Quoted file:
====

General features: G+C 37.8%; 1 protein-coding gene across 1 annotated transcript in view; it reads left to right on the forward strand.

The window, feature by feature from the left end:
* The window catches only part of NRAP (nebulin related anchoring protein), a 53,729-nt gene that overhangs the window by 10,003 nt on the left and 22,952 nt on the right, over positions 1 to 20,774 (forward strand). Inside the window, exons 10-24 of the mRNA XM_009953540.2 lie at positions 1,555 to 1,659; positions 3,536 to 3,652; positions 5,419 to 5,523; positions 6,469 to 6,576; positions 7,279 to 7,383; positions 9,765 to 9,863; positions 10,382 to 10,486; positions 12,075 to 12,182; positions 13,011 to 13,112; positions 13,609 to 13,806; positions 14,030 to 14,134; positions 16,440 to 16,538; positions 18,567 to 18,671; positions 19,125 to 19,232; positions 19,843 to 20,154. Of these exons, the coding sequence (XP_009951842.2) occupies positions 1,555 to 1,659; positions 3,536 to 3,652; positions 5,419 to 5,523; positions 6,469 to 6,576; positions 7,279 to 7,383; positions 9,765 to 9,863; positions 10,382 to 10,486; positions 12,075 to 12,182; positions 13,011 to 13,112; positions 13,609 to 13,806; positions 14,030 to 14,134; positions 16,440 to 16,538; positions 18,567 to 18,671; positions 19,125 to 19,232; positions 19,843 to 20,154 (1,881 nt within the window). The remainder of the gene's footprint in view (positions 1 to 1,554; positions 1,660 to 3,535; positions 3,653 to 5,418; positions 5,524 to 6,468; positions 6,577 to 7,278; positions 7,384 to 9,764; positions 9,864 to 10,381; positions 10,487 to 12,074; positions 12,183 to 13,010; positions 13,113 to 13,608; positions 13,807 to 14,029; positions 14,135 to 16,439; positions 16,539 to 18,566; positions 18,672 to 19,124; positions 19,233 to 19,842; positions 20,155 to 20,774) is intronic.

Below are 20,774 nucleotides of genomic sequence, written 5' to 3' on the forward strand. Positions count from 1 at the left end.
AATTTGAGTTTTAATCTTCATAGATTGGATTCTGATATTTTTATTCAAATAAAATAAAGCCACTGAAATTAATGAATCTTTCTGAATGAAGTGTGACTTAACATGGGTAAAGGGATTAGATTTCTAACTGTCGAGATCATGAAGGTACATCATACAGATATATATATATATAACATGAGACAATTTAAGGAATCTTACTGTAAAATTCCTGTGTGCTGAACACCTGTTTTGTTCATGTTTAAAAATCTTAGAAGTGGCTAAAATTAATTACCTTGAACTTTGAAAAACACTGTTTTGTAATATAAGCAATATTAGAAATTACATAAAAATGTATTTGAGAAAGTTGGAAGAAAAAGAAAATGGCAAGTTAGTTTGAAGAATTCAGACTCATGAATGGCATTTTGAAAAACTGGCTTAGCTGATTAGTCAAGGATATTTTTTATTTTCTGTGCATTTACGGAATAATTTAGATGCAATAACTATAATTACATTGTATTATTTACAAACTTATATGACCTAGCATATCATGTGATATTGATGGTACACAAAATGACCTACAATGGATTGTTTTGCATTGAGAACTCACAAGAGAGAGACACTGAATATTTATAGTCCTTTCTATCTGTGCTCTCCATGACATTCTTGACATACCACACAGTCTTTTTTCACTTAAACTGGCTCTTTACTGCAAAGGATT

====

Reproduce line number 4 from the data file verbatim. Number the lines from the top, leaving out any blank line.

Below are 20,774 nucleotides of genomic sequence, written 5' to 3' on the forward strand. Positions count from 1 at the left end.